- May 29, 2015 at 10:13 pm #1058297
Where did the sudden fascination with these spring from? I’ve noticed the window of every music shop in Ipswich is full with them; and I’ve just heard one being played on Radio Maria NL. But when I was in school a ukelele was still viewed as a comedy instrument; especially in the UK where it is associated with George Formby.
Some time between the 1980s and now ukeleles have become “more serious instruments”. particularly amongst “indie/shoegaze kids” who previously would have played full size guitars. Although obviously smaller, They do not appear to be that much cheaper nor easier to play (although I’ve never really tried to play either). Is this a product of being in a coastal border area of Northern Europe; or is this more widespread?June 5, 2015 at 1:12 am #1279005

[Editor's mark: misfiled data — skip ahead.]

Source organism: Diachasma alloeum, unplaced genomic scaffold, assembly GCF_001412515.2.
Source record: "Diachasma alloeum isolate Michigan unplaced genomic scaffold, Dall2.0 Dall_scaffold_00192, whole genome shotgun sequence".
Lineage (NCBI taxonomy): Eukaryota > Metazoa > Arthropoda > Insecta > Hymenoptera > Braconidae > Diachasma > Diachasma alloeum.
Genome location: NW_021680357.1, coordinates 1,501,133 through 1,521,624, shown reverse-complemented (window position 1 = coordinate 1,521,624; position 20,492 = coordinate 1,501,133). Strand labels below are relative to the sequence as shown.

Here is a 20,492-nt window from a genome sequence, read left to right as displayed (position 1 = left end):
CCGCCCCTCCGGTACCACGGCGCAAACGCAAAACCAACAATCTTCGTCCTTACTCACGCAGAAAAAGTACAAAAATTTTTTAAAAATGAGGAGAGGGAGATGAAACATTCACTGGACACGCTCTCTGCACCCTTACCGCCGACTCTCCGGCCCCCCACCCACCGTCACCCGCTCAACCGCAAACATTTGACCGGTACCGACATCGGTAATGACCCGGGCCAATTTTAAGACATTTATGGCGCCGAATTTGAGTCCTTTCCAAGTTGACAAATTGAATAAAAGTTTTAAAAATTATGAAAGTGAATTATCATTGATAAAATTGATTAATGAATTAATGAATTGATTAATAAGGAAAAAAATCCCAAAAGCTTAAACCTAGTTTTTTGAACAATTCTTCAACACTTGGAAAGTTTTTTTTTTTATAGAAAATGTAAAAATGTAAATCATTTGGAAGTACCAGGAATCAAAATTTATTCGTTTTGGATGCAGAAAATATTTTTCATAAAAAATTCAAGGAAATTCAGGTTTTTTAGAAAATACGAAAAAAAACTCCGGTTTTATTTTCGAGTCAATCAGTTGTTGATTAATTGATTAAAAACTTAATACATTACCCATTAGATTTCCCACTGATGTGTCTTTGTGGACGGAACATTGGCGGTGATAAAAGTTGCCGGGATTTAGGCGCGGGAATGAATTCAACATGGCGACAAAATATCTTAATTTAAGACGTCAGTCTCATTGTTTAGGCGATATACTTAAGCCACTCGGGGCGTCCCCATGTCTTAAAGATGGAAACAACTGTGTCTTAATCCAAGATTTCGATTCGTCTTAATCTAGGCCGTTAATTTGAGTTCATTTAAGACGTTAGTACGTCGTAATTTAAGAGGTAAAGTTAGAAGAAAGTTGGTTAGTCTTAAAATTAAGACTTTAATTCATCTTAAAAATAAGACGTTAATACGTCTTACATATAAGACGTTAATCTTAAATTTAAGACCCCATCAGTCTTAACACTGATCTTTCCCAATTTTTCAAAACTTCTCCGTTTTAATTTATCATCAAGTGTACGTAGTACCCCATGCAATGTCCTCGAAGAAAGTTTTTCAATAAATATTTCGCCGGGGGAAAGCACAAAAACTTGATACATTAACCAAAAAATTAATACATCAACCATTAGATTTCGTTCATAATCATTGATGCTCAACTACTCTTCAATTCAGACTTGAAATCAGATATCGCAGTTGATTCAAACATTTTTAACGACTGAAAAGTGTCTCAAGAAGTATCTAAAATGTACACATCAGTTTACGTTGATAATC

Less disposable income = smaller musical instruments.
There is a local ukelele orchestra but you have to be a bit of a musical zero to get excited… it’s an in to learning strings, I guess.June 9, 2015 at 3:40 am #1279007
Yes I can see how weird it would be having a ukelele in a shop while simultaneously hearing one played in another country. As overrun as the world appears to be getting with the little buggers I don’t think we have to worry too much about a mass George Formby revival taking place though, Hopefully lol.June 9, 2015 at 3:18 pm #1279004
I always thought it was something to do with this fat Hawaiian dude covering Somewhere over the Rainbow a few years back and spawning a rash of those kind of nauseatingly twee adverts full of whimsical ukelele music and whistling.June 9, 2015 at 8:22 pm #1279006
Ukelele’s will become the social revolutionary’s instrument of choice. Or something.
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